In this situation you’d get:
- ✓ 2 1099-NECs for A/C installation services — one from the bakery and one from the grandmother
- ✓ 1 1099-MISC for commercial rent from the bakery
- ✘ No 1099-MISC for residential rent from the grandma
- ✘ No 1099s of any kind for selling the A/C units themselves
Now, let’s take a closer look at why the bakery has to send you a 1099-MISC for rent, but the grandmother doesn’t.
Factor #2: Do your tenants’ rent payments count as business-related?
We’ve mentioned that only commercial tenants issue 1099s. That's because 1099s are only required for business activity.
You might wonder, “Isn’t everything related to my real estate business, well, business?” But the “business activity only” requirement is from the payer’s perspective.
That’s why the grandmother won’t file a 1099 in our example above. She’s not engaged in a business transaction — she’s just making sure she and her granddaughter have a place to live.
But what if some tenants mix business and personal?
Will you get a 1099-MISC from a tenant who works in your residential property?
No, you won’t get a 1099-MISC from a residential tenant, even if they’re self-employed and running a business from home. So for 1099 purposes, there’s no need to figure out whether your residential tenants plan on working in their apartments.
Now, let’s talk about the last factor behind whether you’ll get a 1099: your business’s tax classification.
Factor #3: How is your business taxed?
Even if you earned $600 and only have commercial tenants, you’ll only get a 1099-MISC if your real estate business is taxed as either:
- Sole proprietor
That’s true whether or not you have an LLC. (Since it’s a legal designation, not a tax designation, LLCs can be taxed as sole proprietorships or partnerships, depending on how many members there are.)
S corps — and LLCs taxed as S corps — don’t get 1099-MISCs.
Providing your tax classification to tenants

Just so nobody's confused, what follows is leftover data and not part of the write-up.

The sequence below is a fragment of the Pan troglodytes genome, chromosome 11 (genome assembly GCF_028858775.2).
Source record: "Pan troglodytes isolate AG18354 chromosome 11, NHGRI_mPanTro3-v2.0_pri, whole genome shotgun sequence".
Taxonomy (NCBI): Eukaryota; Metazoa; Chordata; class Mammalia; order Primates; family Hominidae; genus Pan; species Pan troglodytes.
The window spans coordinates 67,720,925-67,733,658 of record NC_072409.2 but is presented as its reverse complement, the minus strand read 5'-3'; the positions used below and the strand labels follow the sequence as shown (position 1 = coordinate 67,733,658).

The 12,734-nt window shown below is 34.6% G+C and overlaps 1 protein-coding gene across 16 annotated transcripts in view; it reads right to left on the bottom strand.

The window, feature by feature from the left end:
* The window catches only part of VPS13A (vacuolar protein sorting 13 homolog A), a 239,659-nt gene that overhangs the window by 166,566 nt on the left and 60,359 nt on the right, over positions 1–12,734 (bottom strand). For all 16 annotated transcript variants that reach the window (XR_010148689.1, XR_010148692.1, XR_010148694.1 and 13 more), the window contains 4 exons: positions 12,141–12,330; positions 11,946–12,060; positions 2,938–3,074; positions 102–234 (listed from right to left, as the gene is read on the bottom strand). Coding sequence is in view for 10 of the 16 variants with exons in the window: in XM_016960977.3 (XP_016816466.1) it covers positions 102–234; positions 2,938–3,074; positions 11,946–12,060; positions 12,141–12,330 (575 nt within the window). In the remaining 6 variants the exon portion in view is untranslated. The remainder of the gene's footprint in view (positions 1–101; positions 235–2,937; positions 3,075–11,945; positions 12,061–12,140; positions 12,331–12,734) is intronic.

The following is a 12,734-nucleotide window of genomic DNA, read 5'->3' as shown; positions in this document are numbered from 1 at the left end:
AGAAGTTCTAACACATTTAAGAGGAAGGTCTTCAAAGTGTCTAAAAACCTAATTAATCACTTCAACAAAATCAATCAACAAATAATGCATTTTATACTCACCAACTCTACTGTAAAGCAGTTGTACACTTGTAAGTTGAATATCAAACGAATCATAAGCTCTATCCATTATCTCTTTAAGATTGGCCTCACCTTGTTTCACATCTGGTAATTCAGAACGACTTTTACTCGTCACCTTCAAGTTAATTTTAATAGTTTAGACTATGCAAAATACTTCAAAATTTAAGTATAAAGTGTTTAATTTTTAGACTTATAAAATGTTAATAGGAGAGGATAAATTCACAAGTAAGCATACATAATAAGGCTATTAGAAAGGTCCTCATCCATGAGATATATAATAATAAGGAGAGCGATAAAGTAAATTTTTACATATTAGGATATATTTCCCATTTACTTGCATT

How will tenants and clients know how you’re taxed? When you send them your W-9, you’ll check a box on line 3 to indicate it.
It’s good practice to send a Form W-9 to all your commercial tenants when you collect their first rent payment. Some will forget to ask for one before tax season.
To fill it out, here’s all you’ll need:
- Your name
- Your tax classification
- Your address
- Your tax ID — either your employer identification number (EIN), Social Security number (SSN), or individual tax ID number (ITIN)
Once you send your W-9s out, here’s who to expect your forms from.
Who will you get your 1099s from?
Your 1099 forms won’t always come directly from your tenants:
- Your tenants: If you manage your own commercial property and are getting a 1099-MISC
- Your property manager (or property management firm): If you use an external company to manage your commercial property and are getting a 1099-MISC
- The government: If you rent to Section 8-eligible tenants and are getting a 1099-MISC
- Your payment processor: If you’re getting a 1099-K
When will you receive a 1099 for rent?
You’ll get your 1099s by January 31st if you’re receiving them electronically. If they’re being mailed out, expect them by early February.
Note: The IRS requires all 1099 forms to be sent out by January 31st. But they might get to you a little later. (Here's what to do if you don't receive a 1099 at all.)
How will the IRS know if you’ve received rental income?
The IRS receives a copy of all the same 1099s you do. So it’ll expect you to pay taxes on all of the income that’s reported.